It’s Deja Vu’ All Over Again

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Ralph and Gertrude were enjoying a leisurely stroll by their favorite spot. 

 

“It’s too bad we can never get your brother to join us,” she complained.

 

Yeah,” he admitted. “Sam’s plum terrified of water. Once when we were growing up, I asked him why. He explained that long ago he was on a large  unsinkable ship that hit an iceberg. Next thing he knew, he was stranded someplace and told to wait for another family to come and get him.”

 

“Sam was born on April 15, 1972. The Titanic sank on April 15, 1912.  Do you think there may be something to it?”

Welcome back yet again to ROCHELLE’S Friday Fictioneers.  Read all about it on her site. Fatima Fakier Deria graces us with the week’s photo.

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A Visit to the Family

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“I’ve always enjoyed our annual trip to see your Aunt Harriet, Uncle Ike, and cousin Mamie”, Floyd told Mabel. “Only they could possibly know that G.K. Chesterton died on June 14, 1936. They’re all members of the Chester~Belloc Debate Society.”

“Yeah,” she chimed in. “There’s only one thing I don’t get though. Of all the pets they could have gotten, why a quail?”

“Hey, you have to remember,” he explained, “Chesterton and Belloc were both distinctive. Quails are distinctive. Seen from that point of view, it fits.”

“They’re most certainly distinctive, all righty,” she agreed, as they finished eating.

Welcome back yet again to Rochelle’s Friday Fictioneers. Each week, on Wednesday, we get to pretend it’s Friday.  This week’s photo prompt comes from Jean L. Hays

 

 

 

 

MAJOR TROUBLE FOR CHILDREN

PLANNED PARENTHOOD AND CHILD SEXUAL ABUSE

 

This is a real problem of hidden child sexual abuse in our current culture.  Here is an explanation of how so very much of it happens.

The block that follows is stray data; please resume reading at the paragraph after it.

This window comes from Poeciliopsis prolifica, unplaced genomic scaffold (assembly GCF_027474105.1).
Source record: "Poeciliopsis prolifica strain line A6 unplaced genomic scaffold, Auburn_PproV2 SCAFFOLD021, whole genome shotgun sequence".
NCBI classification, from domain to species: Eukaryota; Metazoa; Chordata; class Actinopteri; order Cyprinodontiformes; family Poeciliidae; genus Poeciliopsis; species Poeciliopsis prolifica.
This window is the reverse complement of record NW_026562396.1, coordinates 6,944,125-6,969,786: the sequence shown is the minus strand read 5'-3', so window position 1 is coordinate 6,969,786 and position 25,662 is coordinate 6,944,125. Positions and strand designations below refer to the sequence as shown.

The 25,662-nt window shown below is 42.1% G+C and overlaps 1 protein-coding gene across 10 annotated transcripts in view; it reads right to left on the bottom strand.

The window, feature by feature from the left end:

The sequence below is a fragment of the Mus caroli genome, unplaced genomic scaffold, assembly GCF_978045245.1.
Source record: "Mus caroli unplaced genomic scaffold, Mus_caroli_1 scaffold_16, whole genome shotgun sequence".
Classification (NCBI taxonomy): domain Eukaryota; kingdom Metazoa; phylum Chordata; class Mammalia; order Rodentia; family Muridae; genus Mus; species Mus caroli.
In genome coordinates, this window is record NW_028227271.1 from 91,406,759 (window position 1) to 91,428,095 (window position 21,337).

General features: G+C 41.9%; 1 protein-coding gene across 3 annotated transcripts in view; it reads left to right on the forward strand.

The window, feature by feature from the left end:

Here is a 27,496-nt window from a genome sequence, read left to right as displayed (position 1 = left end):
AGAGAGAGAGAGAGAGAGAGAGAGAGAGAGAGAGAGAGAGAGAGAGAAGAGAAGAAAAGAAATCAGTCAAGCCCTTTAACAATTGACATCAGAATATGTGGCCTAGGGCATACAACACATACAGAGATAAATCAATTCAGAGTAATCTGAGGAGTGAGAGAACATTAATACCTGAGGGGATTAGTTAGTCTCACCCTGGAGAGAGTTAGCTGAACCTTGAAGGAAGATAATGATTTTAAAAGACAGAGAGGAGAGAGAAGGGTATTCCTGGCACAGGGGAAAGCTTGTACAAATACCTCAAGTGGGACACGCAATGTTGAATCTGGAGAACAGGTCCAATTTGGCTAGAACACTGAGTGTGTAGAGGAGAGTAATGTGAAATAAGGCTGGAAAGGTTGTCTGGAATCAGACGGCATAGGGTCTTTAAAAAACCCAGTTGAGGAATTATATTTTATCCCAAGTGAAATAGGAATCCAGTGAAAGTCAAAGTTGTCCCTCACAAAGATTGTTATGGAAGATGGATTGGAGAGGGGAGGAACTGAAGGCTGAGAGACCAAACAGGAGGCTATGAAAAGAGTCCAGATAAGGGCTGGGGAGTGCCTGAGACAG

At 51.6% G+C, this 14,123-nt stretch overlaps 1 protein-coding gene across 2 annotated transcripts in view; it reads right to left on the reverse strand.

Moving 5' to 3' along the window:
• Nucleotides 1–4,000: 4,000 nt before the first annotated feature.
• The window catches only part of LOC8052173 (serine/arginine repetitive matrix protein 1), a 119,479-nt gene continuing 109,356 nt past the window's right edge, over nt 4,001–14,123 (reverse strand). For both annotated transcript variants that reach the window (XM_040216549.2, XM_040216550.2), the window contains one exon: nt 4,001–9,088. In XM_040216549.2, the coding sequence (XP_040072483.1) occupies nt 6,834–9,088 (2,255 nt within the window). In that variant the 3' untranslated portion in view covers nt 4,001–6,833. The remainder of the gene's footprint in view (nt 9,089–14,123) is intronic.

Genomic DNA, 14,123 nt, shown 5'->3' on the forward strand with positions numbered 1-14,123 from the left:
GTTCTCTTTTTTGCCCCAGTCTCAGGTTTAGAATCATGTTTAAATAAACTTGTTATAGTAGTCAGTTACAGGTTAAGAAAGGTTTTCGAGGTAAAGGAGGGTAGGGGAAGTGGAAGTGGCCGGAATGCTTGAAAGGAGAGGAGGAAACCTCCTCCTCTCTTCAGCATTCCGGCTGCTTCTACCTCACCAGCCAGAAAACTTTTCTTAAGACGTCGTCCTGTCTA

The Browning Version..A Poetry Recital

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It was April 6, 1889, in Victoria’s England. Robert Browning, aged 76, was attending a party hosted by artist Rudolf Lehmann.

 

Colonel Gouraud brought out an Edison Talking Machine. At the company’s behest, Browning began reciting his poem, “How They Brought the Good News From Ghent To Aix”, but his memory lapsed.

 

“I’m sorry,” he stated. “I can’t remember me own verses, but one thing that I shall remember all me life is the astonishing…by your wonderful invention.”

 

He died on December 12 that year at the home of his son . Browning was the first poet whose voice was recorded for posterity.

 

Robert Browning 

 

 

The photo prompt was provided by Roger Bultot.  As always, Rochelle guides us weekly through Friday Fictioneers.

 

 

Fr. Brian P. Barr’s Anniversary Party

10000000_441047533032365_972567968057655296_nSaturday evening, after 5:00 p.m. Mass at St. Mary of the Isle in Long Beach, New York, was Father Brian Patrick Barr’s big party for the twenty fifth anniversary of his ordination to the priesthood in the Diocese of Rockville Centre. Here is just one of the highlights of the momentous occasion.

The New Kid In Town

russell-workingCousins Sadie and Elmer were watching Old Man Smoot do his chores.

“Over yonder’s the Stranger,” Elmer explained.”

“How’d he git the name, ‘Stranger’, she wondered.  “Hasn’t he lived here for sixty four years?”

“Shonuf, Punkin’,” he reminded his cousin, “But he’s sixty eight. Here’bouts folks don’t rightly cotton to outsiders.”

” ‘Course,” he continued, “We humor him an’ all, but we have our traditions to uphold. Bent Fork’s an old established culture. Can’t just anybody fit in.”

They casually continued feeding the pigs and chickens.